Should I Change Churches?
When in college, I left the church denominational affiliation I had grown up in. There were many reasons, but the primary one was that it did not proclaim the biblical message of the salvation that brings us hope. Instead it preached a humanistic message of what we are to do.
I find that many religious groups preach a similar message of “Do and Try Harder.” For certain groups it’s a message of social action promoting this cause or that. However, in doing so they cease to be the “church” by not preaching about the power that saves – the shed blood of Christ.
Other groups emphasize a moral message telling us how we are to live. Often their moral standards are biblically sound, but once again they miss the mark. Their message tells its congregants that the way to God is paved by doing the right things. It is my experience that such messages also leave people without hope.
The religion of “Do and Try Harder” is what I call the All American Religion. Boomers and later generations grew up being told that the American Dream is possible for everyone if they will only work hard. Is it any wonder that the American church easily adopted similar thinking? How? They say, “Are you troubled by sin? Then, stop sinning and choose to do right!” While this solution has the appearance of soundness it is hollow and empty. I am in turmoil because I was not able to “do right,” therefore, the answer to try harder will only lead me to greater despair.
There is no grace in “Do and Try Harder”. Why not? Because grace is not needed since it is for the needy, the weak, those unable to do all that needs to be done to be worthy. Such reasoning implies that grace is for the lazy; after all, there are no free lunches. This “no free lunch” view of grace not only cheapens its meaning it cheapens Christ’s sacrifice. Grace is destroyed by the suggestion that God extends grace to us only after we do our part. But grace is unmerited; if it must be earned it is not grace.
However, in our self-righteousness we want what we think we’re due without realizing that what we deserve is death due to our sin! Paul describes what grace looks like in Romans 6:23, “For the wages of sin is death, but the free gift of God is eternal life through Christ Jesus our Lord.” Paul tells us that what we need is grace, the free gift that Christ purchased for us to deliver us from sin.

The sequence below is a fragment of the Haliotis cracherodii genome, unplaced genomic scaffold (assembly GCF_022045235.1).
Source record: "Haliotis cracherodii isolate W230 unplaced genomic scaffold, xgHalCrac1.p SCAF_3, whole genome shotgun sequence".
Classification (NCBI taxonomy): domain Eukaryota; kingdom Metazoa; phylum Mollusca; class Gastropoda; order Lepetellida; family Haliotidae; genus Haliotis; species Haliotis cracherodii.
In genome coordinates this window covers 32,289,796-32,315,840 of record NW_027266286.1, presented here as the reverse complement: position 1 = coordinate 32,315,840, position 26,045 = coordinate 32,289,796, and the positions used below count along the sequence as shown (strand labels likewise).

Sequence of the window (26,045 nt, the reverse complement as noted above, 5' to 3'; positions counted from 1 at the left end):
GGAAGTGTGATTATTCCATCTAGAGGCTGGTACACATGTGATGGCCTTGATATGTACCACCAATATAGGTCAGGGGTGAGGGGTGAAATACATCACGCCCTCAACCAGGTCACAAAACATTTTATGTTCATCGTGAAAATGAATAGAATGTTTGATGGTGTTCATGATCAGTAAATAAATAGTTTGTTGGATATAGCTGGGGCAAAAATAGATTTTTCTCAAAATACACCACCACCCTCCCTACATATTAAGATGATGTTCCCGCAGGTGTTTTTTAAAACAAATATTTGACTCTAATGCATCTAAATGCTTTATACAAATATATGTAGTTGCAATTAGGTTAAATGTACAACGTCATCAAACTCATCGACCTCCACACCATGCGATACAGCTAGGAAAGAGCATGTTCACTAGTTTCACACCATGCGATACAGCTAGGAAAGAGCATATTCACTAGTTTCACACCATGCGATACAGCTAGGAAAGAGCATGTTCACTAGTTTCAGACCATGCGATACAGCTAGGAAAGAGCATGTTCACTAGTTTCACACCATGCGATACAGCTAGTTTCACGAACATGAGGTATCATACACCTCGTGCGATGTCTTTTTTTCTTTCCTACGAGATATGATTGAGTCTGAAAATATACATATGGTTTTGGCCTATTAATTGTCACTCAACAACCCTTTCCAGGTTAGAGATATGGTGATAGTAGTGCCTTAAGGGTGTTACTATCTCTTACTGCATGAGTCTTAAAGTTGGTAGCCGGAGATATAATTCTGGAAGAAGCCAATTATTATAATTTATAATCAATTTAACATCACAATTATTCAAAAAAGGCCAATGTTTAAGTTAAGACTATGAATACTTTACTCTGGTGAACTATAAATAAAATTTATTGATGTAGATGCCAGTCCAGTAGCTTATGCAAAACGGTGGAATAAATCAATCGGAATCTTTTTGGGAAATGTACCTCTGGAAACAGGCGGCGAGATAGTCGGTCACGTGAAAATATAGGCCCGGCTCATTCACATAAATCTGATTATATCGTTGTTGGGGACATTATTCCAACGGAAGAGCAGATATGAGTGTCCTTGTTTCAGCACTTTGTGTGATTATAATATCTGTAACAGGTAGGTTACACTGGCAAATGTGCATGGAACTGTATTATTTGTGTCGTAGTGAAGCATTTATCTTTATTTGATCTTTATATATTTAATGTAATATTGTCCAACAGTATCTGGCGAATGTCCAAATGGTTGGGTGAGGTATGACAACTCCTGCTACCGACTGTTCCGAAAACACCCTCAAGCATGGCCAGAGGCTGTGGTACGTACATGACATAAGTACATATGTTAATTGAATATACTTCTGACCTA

Maybe your knee-jerk reaction is to reject this as some kind of “easy believism”. It is easy because if we need to first be worthy it’s not grace. Where other belief systems emphasize what we must do for salvation or enlightenment, the Christian gospel tells us that we have nothing to bring to the table – all we can do is receive the gift that has been offered.
Is your religious system preaching you a gospel different from the Bible’s message of grace? If so, you are likely to feel worn down by trying to run uphill being burdened with more to do. If that describes you, possibly you have had enough with “church.” You are not done with God, but find the church does little to help you in your journey. But don’t “throw the baby out with the bath water.” My journey led me to a church that brought me hope by speaking of what Christ had done for me rather than what I was to do for Him.
The journey begins with our relationship with Christ. I cannot make myself worthy of God’s love and acceptance through doing good. Why not? James warns that without absolute obedience I have no hope, “For the person who keeps all of the laws except one is as guilty as a person who has broken all of God’s laws.” The hope that I long for can only be found in being made worthy in Christ alone.
I cannot find worthiness in myself or in my church; my worthiness comes through Christ alone. “Giving thanks to God the Father, who hath made us worthy to be partakers of the lot of the saints in light.” (Colossians 1:12) Resting in the finished work of Christ gives me hope and assurance. If you are weary, next week author Lisa Brockman will speak at USU and the Logan Library on being “Finally Worthy”. Email me at email@example.com for more information.